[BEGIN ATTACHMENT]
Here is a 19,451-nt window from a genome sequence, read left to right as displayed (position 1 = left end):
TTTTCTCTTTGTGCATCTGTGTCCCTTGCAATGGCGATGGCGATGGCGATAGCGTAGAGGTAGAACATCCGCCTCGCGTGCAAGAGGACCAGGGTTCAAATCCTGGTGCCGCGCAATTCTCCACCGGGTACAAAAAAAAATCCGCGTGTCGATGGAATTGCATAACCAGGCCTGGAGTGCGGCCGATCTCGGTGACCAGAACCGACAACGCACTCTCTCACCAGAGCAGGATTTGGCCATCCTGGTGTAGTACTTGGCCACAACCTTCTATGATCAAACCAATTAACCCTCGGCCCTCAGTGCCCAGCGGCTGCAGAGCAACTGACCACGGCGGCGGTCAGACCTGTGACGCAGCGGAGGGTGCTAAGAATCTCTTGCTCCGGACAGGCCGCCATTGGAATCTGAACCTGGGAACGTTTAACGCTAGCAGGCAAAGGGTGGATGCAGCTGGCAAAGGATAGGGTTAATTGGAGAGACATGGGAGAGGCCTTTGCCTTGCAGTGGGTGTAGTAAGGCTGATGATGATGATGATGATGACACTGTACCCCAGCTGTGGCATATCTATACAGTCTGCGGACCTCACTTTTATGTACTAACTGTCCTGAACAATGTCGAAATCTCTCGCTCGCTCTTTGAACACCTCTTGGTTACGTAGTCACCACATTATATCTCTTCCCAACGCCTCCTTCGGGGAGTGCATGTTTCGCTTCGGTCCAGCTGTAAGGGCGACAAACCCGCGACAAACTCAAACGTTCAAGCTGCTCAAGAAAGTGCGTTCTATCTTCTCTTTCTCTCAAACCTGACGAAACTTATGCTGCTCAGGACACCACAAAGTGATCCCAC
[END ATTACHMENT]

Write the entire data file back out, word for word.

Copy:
Here is a 19,451-nt window from a genome sequence, read left to right as displayed (position 1 = left end):
TTTTCTCTTTGTGCATCTGTGTCCCTTGCAATGGCGATGGCGATGGCGATAGCGTAGAGGTAGAACATCCGCCTCGCGTGCAAGAGGACCAGGGTTCAAATCCTGGTGCCGCGCAATTCTCCACCGGGTACAAAAAAAAATCCGCGTGTCGATGGAATTGCATAACCAGGCCTGGAGTGCGGCCGATCTCGGTGACCAGAACCGACAACGCACTCTCTCACCAGAGCAGGATTTGGCCATCCTGGTGTAGTACTTGGCCACAACCTTCTATGATCAAACCAATTAACCCTCGGCCCTCAGTGCCCAGCGGCTGCAGAGCAACTGACCACGGCGGCGGTCAGACCTGTGACGCAGCGGAGGGTGCTAAGAATCTCTTGCTCCGGACAGGCCGCCATTGGAATCTGAACCTGGGAACGTTTAACGCTAGCAGGCAAAGGGTGGATGCAGCTGGCAAAGGATAGGGTTAATTGGAGAGACATGGGAGAGGCCTTTGCCTTGCAGTGGGTGTAGTAAGGCTGATGATGATGATGATGATGACACTGTACCCCAGCTGTGGCATATCTATACAGTCTGCGGACCTCACTTTTATGTACTAACTGTCCTGAACAATGTCGAAATCTCTCGCTCGCTCTTTGAACACCTCTTGGTTACGTAGTCACCACATTATATCTCTTCCCAACGCCTCCTTCGGGGAGTGCATGTTTCGCTTCGGTCCAGCTGTAAGGGCGACAAACCCGCGACAAACTCAAACGTTCAAGCTGCTCAAGAAAGTGCGTTCTATCTTCTCTTTCTCTCAAACCTGACGAAACTTATGCTGCTCAGGACACCACAAAGTGATCCCAC